Of Walking and Friendship

Walking has always been my haven each time I am emotionally urged to think over things that happen in my life, a.k.a. the hustles and bustles of life. When I walk, I get to see little things… things that might be trivial to some people yet proved for me to be profound in some ways. From these detailed observations of my surroundings, I gain insights about myself, about people around me, about my life experiences, and about life in general.

One theme that came up during my walking session was about friendship. I realized that it is true that friendship is universal. Many of us have known or experienced the satisfaction, security and benefits of good friendships. Many of us have also known people who we thought were friends, only to have them betray us, hurt us or disappoint us. And if we were brutally honest with ourselves, most of us would have to admit that at sometime in our lives, we too have betrayed, hurt or disappointed our friends.

One very interesting aspect about friendship that I’ve thought about concerns with two words: having and being… that is, having a friend and being a friend. The difference in perspective is paramount. When I’m concerned with having friends, my focus is on myself and my own needs. But when my desire is to be a friend, I’m thinking about other people. I’m thinking about how I could be caring, how I could love them more than myself.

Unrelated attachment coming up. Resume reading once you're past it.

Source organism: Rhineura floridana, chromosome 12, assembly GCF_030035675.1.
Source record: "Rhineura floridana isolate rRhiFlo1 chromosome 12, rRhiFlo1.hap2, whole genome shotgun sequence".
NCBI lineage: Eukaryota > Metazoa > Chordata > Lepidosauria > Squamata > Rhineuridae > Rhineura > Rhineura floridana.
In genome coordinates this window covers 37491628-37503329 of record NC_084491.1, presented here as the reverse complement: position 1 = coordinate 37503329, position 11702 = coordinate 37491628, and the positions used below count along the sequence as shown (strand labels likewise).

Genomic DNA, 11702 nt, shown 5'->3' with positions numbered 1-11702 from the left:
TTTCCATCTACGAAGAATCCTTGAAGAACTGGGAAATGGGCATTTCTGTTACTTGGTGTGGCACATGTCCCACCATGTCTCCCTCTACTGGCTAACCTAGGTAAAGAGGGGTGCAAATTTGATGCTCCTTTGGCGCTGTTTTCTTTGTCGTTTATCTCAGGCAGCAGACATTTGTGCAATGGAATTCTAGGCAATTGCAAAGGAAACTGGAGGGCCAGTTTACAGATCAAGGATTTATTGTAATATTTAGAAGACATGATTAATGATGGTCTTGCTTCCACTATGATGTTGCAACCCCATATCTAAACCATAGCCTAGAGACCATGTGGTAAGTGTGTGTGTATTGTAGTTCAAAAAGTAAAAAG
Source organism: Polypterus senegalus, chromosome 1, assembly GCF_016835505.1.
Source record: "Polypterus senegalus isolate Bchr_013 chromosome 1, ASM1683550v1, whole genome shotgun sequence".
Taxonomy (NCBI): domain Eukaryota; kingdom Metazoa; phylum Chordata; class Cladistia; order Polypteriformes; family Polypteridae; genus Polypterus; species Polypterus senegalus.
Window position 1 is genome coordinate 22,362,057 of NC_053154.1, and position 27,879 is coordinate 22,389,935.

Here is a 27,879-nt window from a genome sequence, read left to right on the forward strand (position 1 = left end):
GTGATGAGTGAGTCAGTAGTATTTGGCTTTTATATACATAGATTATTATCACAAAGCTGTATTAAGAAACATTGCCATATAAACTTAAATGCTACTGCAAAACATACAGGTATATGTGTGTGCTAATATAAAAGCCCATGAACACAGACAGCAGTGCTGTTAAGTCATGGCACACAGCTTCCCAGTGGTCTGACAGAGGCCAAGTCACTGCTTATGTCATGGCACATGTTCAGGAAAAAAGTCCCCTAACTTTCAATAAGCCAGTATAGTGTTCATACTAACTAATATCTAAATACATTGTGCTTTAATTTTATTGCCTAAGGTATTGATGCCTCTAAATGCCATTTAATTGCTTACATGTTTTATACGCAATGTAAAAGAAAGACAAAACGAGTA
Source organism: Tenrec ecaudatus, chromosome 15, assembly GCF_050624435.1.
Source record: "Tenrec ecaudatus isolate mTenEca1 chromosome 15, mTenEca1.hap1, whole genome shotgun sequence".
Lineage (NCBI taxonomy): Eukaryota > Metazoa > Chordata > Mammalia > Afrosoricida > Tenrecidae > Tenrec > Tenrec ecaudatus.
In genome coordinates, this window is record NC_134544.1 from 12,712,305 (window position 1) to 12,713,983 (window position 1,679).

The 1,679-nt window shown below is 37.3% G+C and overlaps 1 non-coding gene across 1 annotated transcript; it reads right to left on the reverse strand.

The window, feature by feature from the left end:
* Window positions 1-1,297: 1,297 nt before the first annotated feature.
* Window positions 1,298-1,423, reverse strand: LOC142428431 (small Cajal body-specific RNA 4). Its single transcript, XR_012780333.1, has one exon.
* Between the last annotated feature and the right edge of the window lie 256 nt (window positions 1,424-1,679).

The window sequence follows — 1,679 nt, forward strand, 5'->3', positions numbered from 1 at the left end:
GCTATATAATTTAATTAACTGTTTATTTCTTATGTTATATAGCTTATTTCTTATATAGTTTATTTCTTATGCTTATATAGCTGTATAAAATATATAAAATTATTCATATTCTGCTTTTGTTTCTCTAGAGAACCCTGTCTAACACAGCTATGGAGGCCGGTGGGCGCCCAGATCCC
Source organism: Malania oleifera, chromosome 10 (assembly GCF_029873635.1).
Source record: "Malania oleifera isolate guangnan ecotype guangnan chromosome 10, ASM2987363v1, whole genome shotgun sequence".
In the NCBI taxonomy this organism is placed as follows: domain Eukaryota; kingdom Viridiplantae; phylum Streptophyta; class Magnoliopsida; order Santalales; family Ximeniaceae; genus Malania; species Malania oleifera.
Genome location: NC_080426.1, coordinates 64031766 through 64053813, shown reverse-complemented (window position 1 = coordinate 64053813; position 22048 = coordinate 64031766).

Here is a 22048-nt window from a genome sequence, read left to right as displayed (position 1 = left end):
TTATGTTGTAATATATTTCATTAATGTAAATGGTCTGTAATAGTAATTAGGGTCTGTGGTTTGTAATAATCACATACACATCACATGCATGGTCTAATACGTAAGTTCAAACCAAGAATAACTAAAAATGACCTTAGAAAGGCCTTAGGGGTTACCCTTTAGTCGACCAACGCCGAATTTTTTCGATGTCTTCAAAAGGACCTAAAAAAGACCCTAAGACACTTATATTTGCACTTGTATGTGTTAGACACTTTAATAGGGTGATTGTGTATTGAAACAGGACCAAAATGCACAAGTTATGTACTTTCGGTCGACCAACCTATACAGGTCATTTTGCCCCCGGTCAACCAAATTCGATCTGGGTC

I remember a passage in Proverbs 17:17. It says, “A friend loves at all times, and a brother is born for adversity.” This verse gave me three realizations. First, a friend is someone who continues to love, and to show that love, whatever the circumstances. Second, a friend is born for adversity… not his or her adversity, but mine. In other words, a test of a friend is whether or not he or she is there for you in the bad times, the tough times. Third, a friend is like a brother… parang death, you can never get rid of him. Sometimes it’s tough to be a friend. But a real friend does not shy away from the abrasiveness that comes from rubbing iron against iron, as Proverbs 27:17 describes it. Though it may grate on our nerves, we have to take a risk and hope that our friend of today will still be our friend tomorrow.

I so admire David and Jonathan’s friendship as recorded in the Bible. Jonathan loved David as himself. He risked his very life to be David’s friend. We read: “Jonathan got up from the table in fierce anger; that second day of the month he did not eat, because he was grieved at his father’s shameful treatment of David. In the morning Jonathan went out to the field for his meeting with David. . . . Then they kissed each other and wept together—but David wept the most. Jonathan said to David, “Go in peace, for we have sworn friendship with each other in the name of the Lord, saying, ‘The Lord is witness between you and me, and between your descendants and my descendants forever’” (1 Samuel 20:34-35, 41-42). Later, when Jonathan was killed in battle with the Philistines, David lamented his passing: “I grieve for you, Jonathan my brother; you were very dear to me. Your love for me was wonderful, more wonderful than that of women” (2 Samuel 1:26).

Few are people blessed with such committed friendship. And that’s what I wish for in every friendship I am involved with… Friendship is not a flippant relationship. It is consistent and unfailing love. Walang iwanan!


~ by carlomer on January 7, 2010.

2 Responses to “Of Walking and Friendship”

  1. I miss you Cee

  2. Thanks so much for being a friend! 🙂

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